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In re Bowman

United States District Court, M.D. Florida, Fort Myers Division

July 25, 2018

IN RE WILLIAM BOWMAN, as titled owner of and for a 37' 2012 Boston Whaler, hull identification number BWCE0946B212 her engines, tackle, and appurtenances, for exoneration from or limitation of liability, Petitioner,

          OPINION AND ORDER

          JOHN E. STEELE UNITED STATES DISTRICT JUDGE

         This matter comes before the Court on review of claimant Benjamin Bair's Motion to Dismiss Petition for Exoneration from or Limitation of Liability for Lack of Subject Matter Jurisdiction (Doc. #17) filed on March 30, 2018. Petitioner filed a Response in Opposition (Doc. #35) on June 12, 2018, and claimant filed a Reply (Doc. #41) on July 6, 2018.

         I.

         Petitioner William Bowman (“Bowman”) initiated this action by filing a Petition for Exoneration or Limitation of Liability pursuant to the Limitation Act, 46 U.S.C. § 30501 et seq. (the “Act”), and Supplemental Rule F of the Federal Rules of Civil Procedure. (Doc. #1.) The Petition alleges facts as follows: at all times relevant, petitioner was the owner of the 37' Boston Whaler, hull identification number BWCE0946B212 (the “vessel”). (Id., ¶¶ 6, 12.) On or about August 3, 2017, petitioner's vessel collided around the mouth of the Calloosahatchee River with another vessel operated by claimant Benjamin Bair (“Bair”), with Joseph Lugo[1] on board as a passenger. (Id., ¶ 9.) The vessel was in navigable waters and was physically damaged, and petitioner was onboard the vessel at the time. (Id., ¶¶ 10-11, 13.) Petitioner does not allege whether he was alone on his vessel, or that he himself was the operator of the vessel. Petitioner alleges that there was no negligence in his part that caused or contributed to any alleged injury or loss or damage sustained by Benjamin Bair and Joseph Lugo. (Id., ¶ 20.)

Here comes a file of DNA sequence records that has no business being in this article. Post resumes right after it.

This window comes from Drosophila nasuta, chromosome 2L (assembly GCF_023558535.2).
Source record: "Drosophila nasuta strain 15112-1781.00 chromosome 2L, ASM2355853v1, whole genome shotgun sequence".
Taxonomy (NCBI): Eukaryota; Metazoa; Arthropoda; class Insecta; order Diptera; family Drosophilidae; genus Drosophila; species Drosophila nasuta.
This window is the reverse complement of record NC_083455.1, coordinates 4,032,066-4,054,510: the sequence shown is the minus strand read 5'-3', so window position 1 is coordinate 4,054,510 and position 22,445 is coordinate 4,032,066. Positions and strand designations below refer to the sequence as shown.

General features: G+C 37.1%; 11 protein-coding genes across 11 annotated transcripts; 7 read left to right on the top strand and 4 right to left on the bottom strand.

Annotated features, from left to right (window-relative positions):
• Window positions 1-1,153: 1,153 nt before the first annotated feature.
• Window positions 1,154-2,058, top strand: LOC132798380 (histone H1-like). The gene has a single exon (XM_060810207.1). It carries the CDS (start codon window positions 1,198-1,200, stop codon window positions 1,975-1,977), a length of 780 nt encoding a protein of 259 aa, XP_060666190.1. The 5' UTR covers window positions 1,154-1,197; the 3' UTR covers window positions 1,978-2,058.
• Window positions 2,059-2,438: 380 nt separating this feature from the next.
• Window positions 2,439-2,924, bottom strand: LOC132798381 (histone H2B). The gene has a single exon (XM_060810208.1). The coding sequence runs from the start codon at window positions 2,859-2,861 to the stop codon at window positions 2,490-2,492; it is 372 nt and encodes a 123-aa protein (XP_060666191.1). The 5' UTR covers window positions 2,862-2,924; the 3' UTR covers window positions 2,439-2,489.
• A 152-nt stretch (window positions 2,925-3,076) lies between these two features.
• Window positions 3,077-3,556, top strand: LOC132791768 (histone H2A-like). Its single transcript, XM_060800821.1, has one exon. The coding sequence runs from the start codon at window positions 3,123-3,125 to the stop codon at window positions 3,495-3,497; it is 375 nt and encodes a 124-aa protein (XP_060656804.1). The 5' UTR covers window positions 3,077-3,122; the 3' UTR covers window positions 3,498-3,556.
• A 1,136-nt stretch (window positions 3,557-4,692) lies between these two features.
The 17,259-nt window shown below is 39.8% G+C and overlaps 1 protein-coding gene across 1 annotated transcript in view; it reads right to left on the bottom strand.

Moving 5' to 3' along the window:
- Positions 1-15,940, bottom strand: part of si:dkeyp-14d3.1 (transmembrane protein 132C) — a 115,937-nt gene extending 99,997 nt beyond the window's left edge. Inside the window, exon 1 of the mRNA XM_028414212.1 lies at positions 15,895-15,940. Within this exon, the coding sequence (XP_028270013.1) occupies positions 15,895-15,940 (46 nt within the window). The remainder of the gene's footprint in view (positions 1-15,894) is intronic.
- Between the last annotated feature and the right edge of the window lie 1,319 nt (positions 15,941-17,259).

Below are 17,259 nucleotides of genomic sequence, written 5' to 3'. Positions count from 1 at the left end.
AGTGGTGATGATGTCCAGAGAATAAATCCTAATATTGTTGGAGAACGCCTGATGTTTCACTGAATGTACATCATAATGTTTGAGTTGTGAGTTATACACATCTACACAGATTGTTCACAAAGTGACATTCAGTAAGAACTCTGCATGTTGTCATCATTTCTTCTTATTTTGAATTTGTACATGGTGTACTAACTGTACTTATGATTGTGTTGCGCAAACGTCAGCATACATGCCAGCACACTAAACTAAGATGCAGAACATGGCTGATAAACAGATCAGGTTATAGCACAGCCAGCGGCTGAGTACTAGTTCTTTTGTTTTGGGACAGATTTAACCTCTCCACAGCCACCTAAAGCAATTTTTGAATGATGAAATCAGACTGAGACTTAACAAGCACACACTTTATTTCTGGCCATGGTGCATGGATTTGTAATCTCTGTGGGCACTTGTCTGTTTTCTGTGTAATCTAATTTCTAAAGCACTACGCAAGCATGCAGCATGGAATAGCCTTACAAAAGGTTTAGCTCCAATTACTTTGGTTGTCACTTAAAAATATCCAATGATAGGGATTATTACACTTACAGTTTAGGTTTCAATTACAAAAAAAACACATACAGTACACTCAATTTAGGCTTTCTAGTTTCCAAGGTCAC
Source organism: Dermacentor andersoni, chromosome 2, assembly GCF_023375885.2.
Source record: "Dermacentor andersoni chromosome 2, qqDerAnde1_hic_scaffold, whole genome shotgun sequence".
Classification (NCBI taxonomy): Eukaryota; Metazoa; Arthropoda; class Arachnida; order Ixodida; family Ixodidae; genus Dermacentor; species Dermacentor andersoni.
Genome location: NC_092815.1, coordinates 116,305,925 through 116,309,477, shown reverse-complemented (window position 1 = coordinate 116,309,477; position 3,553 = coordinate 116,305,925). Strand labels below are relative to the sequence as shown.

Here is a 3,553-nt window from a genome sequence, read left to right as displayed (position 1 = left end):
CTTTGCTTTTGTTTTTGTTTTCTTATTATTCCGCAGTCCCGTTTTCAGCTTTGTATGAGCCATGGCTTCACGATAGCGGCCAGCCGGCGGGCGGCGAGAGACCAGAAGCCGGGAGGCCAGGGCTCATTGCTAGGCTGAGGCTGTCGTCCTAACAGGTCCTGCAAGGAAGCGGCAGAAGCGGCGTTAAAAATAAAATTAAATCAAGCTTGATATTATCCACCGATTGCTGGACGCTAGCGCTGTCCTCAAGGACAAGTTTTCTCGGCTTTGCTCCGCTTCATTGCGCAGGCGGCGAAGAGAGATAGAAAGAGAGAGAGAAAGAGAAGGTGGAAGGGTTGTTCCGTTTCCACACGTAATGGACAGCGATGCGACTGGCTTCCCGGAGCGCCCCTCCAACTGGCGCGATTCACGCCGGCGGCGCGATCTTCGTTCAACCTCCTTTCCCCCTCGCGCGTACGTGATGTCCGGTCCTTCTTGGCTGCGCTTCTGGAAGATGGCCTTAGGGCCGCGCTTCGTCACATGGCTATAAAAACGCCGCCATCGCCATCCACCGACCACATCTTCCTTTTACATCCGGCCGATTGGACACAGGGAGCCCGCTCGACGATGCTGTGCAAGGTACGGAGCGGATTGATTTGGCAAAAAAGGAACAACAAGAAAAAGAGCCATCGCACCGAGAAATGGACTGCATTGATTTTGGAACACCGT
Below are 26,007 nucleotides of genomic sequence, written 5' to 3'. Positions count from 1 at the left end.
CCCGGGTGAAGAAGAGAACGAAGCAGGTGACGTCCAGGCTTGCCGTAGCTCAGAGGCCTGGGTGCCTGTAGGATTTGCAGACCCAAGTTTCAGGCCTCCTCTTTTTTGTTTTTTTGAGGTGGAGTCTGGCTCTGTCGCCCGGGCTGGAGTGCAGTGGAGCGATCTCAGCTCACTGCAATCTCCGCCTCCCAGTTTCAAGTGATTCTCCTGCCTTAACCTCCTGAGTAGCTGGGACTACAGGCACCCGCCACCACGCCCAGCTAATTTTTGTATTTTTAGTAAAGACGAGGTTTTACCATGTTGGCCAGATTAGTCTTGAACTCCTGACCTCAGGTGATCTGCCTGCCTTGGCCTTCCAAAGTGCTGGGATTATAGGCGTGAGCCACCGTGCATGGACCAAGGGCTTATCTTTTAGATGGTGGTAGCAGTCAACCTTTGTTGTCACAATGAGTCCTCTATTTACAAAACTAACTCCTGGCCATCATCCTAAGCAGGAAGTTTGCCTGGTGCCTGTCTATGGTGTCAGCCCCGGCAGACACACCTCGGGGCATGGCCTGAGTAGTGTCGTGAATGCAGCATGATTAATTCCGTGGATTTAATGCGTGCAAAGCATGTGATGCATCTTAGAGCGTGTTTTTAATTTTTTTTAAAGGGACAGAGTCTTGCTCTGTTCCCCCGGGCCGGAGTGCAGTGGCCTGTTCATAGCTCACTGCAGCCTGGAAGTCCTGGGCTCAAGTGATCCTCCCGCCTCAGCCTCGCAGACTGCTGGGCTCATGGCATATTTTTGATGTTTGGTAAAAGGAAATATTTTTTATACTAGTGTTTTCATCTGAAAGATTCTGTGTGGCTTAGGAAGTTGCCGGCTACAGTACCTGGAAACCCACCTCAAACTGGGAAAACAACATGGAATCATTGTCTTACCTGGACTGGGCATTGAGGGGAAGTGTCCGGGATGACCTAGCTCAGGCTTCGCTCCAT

Count I seeks exoneration from liability and Count II seeks, in the alternative, limitation of liability to the value of petitioner's vessel. (Id., ¶¶ 16-27.) In support, petitioner alleges that the vessel was seaworthy at all relevant times and in all respects. (Id., ¶¶ 17-18.) Petitioner states that the value of the vessel at the time was no more than $170, 000. (Id., ¶ 27.)

         In his Motion, Claimant avers that petitioner negligently entrusted and negligently supervised his son, Adam Bowman, who was allegedly operating the vessel at the time of the collision. (Doc. #15, ¶ 9.) These claims were formally presented in Bair's Claim filed with the Court alleging negligent entrustment and negligent supervision. (Doc. #15.) Bair is now the only claimant in this matter. (Doc. #33.) A Default Judgment (Doc. #34) was issued as to all claimants that failed to file a claim by the Court's deadline.

         II.